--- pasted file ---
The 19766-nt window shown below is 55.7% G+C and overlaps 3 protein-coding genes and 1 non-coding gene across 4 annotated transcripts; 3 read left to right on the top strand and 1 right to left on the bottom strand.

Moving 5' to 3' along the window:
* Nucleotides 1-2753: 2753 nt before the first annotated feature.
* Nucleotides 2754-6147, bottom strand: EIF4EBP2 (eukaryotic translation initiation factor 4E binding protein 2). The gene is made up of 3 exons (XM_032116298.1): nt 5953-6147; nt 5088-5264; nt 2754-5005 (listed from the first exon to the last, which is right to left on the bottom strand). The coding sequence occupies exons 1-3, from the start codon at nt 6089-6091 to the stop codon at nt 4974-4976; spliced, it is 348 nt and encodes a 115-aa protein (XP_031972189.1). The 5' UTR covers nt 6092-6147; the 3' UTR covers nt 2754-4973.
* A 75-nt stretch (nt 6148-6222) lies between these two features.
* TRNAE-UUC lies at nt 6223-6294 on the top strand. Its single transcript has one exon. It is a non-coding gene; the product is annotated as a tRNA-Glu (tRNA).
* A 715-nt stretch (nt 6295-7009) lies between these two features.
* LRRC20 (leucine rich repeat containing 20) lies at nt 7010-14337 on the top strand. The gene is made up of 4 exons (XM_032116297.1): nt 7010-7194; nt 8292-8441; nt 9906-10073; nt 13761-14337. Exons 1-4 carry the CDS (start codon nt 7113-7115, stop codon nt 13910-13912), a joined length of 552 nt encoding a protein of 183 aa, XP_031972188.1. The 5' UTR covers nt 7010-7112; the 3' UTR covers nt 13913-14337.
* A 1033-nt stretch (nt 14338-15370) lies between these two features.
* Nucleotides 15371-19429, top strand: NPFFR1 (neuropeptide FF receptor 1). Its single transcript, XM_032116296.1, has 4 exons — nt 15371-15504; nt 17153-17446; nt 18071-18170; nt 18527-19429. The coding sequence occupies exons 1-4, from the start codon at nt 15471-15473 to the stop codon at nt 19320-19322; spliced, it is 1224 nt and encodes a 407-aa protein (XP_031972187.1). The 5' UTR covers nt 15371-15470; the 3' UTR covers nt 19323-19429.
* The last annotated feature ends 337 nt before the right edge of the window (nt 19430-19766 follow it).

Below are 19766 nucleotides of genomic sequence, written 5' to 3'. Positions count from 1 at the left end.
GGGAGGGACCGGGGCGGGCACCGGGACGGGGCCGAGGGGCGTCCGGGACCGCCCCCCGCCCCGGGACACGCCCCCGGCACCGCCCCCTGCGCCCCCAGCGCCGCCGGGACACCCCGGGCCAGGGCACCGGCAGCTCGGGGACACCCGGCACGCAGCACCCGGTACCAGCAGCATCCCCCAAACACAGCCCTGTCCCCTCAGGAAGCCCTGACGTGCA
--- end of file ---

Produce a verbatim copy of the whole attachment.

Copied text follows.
The 19766-nt window shown below is 55.7% G+C and overlaps 3 protein-coding genes and 1 non-coding gene across 4 annotated transcripts; 3 read left to right on the top strand and 1 right to left on the bottom strand.

Moving 5' to 3' along the window:
* Nucleotides 1-2753: 2753 nt before the first annotated feature.
* Nucleotides 2754-6147, bottom strand: EIF4EBP2 (eukaryotic translation initiation factor 4E binding protein 2). The gene is made up of 3 exons (XM_032116298.1): nt 5953-6147; nt 5088-5264; nt 2754-5005 (listed from the first exon to the last, which is right to left on the bottom strand). The coding sequence occupies exons 1-3, from the start codon at nt 6089-6091 to the stop codon at nt 4974-4976; spliced, it is 348 nt and encodes a 115-aa protein (XP_031972189.1). The 5' UTR covers nt 6092-6147; the 3' UTR covers nt 2754-4973.
* A 75-nt stretch (nt 6148-6222) lies between these two features.
* TRNAE-UUC lies at nt 6223-6294 on the top strand. Its single transcript has one exon. It is a non-coding gene; the product is annotated as a tRNA-Glu (tRNA).
* A 715-nt stretch (nt 6295-7009) lies between these two features.
* LRRC20 (leucine rich repeat containing 20) lies at nt 7010-14337 on the top strand. The gene is made up of 4 exons (XM_032116297.1): nt 7010-7194; nt 8292-8441; nt 9906-10073; nt 13761-14337. Exons 1-4 carry the CDS (start codon nt 7113-7115, stop codon nt 13910-13912), a joined length of 552 nt encoding a protein of 183 aa, XP_031972188.1. The 5' UTR covers nt 7010-7112; the 3' UTR covers nt 13913-14337.
* A 1033-nt stretch (nt 14338-15370) lies between these two features.
* Nucleotides 15371-19429, top strand: NPFFR1 (neuropeptide FF receptor 1). Its single transcript, XM_032116296.1, has 4 exons — nt 15371-15504; nt 17153-17446; nt 18071-18170; nt 18527-19429. The coding sequence occupies exons 1-4, from the start codon at nt 15471-15473 to the stop codon at nt 19320-19322; spliced, it is 1224 nt and encodes a 407-aa protein (XP_031972187.1). The 5' UTR covers nt 15371-15470; the 3' UTR covers nt 19323-19429.
* The last annotated feature ends 337 nt before the right edge of the window (nt 19430-19766 follow it).

Below are 19766 nucleotides of genomic sequence, written 5' to 3'. Positions count from 1 at the left end.
GGGAGGGACCGGGGCGGGCACCGGGACGGGGCCGAGGGGCGTCCGGGACCGCCCCCCGCCCCGGGACACGCCCCCGGCACCGCCCCCTGCGCCCCCAGCGCCGCCGGGACACCCCGGGCCAGGGCACCGGCAGCTCGGGGACACCCGGCACGCAGCACCCGGTACCAGCAGCATCCCCCAAACACAGCCCTGTCCCCTCAGGAAGCCCTGACGTGCA